Bruffaerts R, Demyttenaere K, Borges G, Haro JM, Chiu WT, Hwang I, et al. Childhood adversities as risk factors for onset and persistence of suicidal behaviour. Br J Psychiatry 2010;197:20-7.  Back to cited text no. 51
    
52.
Pillai A, Andrews T, Patel V. Violence, psychological distress and the risk of suicidal behaviour in young people in India. Int J Epidemiol 2009;38:459-69.  Back to cited text no. 52
    
53.
Andrews G, Sanderson K, Corry J, Lapsley HM. Using epidemiological data to model efficiency in reducing the burden of depression. J Ment Health Policy Econ 2000;3:175-86.  Back to cited text no. 53
    
54.
Arria AM, Winick ER, Garnier-Dykstra LM, Vincent KB, Caldeira KM, Wilcox HC, et al. Help seeking and mental health service utilization among college students with a history of suicide ideation. Psychiatr Serv 2011;62:1510-3.  Back to cited text no. 54
    
55.
Manassis K, Wilansky-Traynor P, Farzan N, Kleiman V, Parker K, Sanford M. The feelings club: Randomized controlled evaluation of school-based CBT for anxious or depressive symptoms. Depress Anxiety 2010;27:945-52.  Back to cited text no. 55
    
56.
Beck AT, Steer RA, Kovacs M, Garrison B. Hopelessness and eventual suicide: A 10-year prospective study of patients hospitalized with suicidal ideation. Am J Psychiatry 1985;142:559-63.  Back to cited text no. 56
    
57.
Spirito A, Valeri S, Boergers J, Donaldson D. Predictors of continued suicidal behavior in adolescents following a suicide attempt. J Clin Child Adolesc Psychol 2003;32:284-9.  Back to cited text no. 57
    
58.
Simon OR, Swann AC, Powell KE, Potter LB, Kresnow MJ, O'Carroll PW. Characteristics of impulsive suicide attempts and attempters. Suicide Life Threat Behav 2001;32:49-59.  Back to cited text no. 58
    
59.
Seiffge-Krenke I, Beyers W. Coping trajectories from adolescence to young adulthood: Links to attachment state of mind. J Adolesc Res 2005;15:561-82.  Back to cited text no. 59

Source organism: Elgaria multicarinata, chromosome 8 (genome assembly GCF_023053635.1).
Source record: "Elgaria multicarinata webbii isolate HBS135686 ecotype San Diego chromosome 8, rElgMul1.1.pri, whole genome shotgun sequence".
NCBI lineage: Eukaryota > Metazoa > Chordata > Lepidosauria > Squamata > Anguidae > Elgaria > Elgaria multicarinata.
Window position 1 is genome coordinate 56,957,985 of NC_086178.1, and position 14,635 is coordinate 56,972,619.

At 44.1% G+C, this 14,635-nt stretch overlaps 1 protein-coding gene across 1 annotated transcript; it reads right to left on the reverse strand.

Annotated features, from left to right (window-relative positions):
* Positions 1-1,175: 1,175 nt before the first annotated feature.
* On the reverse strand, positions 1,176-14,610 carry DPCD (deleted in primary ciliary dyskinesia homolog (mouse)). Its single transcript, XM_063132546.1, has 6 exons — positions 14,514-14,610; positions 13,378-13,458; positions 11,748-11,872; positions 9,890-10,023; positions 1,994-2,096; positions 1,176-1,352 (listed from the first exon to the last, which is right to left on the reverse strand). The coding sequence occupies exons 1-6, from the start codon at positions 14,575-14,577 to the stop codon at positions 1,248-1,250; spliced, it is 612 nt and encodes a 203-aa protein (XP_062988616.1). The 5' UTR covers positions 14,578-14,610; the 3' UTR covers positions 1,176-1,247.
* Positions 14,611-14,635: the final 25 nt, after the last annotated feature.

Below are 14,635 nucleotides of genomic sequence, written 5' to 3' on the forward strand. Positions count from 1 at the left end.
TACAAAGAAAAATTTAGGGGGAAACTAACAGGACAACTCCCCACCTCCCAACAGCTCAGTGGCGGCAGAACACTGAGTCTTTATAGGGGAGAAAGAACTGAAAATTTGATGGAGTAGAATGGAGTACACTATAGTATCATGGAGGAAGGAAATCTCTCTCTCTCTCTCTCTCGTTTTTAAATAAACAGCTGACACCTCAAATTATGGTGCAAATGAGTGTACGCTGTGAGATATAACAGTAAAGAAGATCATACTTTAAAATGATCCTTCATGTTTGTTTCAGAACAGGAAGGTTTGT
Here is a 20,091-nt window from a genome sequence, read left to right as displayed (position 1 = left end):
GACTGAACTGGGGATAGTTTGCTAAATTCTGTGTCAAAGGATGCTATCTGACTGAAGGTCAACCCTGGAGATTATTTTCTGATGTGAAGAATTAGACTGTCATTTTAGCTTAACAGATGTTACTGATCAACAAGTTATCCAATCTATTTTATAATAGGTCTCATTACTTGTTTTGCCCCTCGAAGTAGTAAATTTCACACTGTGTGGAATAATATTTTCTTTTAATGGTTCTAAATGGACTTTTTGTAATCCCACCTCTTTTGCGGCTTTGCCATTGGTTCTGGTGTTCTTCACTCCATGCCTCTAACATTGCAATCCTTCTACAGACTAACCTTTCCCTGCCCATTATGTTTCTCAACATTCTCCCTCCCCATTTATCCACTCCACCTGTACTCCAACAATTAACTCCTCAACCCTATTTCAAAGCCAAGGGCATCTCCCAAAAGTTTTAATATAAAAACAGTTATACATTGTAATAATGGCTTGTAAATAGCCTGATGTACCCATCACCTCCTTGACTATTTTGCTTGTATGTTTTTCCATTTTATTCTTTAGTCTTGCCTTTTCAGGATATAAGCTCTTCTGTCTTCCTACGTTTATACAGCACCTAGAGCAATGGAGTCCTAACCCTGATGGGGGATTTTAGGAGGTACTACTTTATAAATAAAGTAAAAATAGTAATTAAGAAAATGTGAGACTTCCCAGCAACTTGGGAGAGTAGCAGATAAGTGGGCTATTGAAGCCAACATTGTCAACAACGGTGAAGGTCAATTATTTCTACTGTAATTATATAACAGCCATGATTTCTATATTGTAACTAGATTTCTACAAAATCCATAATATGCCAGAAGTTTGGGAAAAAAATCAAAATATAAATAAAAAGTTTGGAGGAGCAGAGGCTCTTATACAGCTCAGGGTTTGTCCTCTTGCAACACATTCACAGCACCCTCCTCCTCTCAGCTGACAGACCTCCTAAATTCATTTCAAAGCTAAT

60.
Seiffge-Krenke I. Stress, Coping, and Relationships in Adolescence. Mahwah, NJ: Erlbaum. 1995.  Back to cited text no. 60
    
61.
Luthar SS, Cicchetti D, Becker B. The construct of resilience: A critical evaluation and guidelines for future work. Child Dev 2000;71:543-62.  Back to cited text no. 61
    
62.
Rohde P, Lewinsohn PM, Tilson M, Seeley JR. Dimensionality of coping and its relation to depression. J Pers Soc Psychol 1990;58:499-511.  Back to cited text no. 62
    
63.
Magaard JL, Seeralan T, Schulz H, Brütt AL. Factors associated with help-seeking behaviour among individuals with major depression: A systematic review. PLoS One 2017;12:e0176730.  Back to cited text no. 63
    
64.
Czyz EK, Horwitz AG, Eisenberg D, Kramer A, King CA. Self-reported barriers to professional help seeking among college students at elevated risk for suicide. J Am Coll Health 2013;61:398-406.  Back to cited text no. 64
    
65.
Beghi M, Rosenbaum JF. Risk factors for fatal and nonfatal repetition of suicide attempt: A critical appraisal. Curr Opin Psychiatry 2010;23:349-55.  Back to cited text no. 65
    
66.
Konkan R, Erkuş GH, Güçlü O, Şenormanci Ö, Aydin E, Ülgen MC, et al. Coping strategies in patients who had suicide attempts. Noro Psikiyatr Ars 2014;51:46-51.  Back to cited text no. 66
    
67.
Cenkseven-Önder F. Social support and coping styles in predicting Suicide probability among Turkish adolescents. Univ J Educ Res 2018;6:145-54.  Back to cited text no. 67
    
68.
Srivastava S, Kulshreshtha N. Expression of suicidal intent in depressives. Indian J Psychiatry 2000;42:184-7.  Back to cited text no. 68
[PUBMED]  [Full text]  


    Figures

  [Figure 1]
 
 
    Tables

  [Table 1], [Table 2], [Table 3], [Table 4], [Table 5], [Table 6], [Table 7]



 

Top
 
 
  Search
 
Similar in PUBMED
   Search Pubmed for
   Search in Google Scholar for
 Related articles
Access Statistics
Email Alert *
Add to My List *
* Registration required (free)

 
  In this article
Abstract
Introduction
Methods
Results
Discussion
Conclusions
References
Article Figures
Article Tables

 Article Access Statistics
    Viewed86    
    Printed10    
    Emailed0    
    PDF Downloaded25    
    Comments [Add]    

Recommend this journal


[TAG2]
[TAG3]
[TAG4]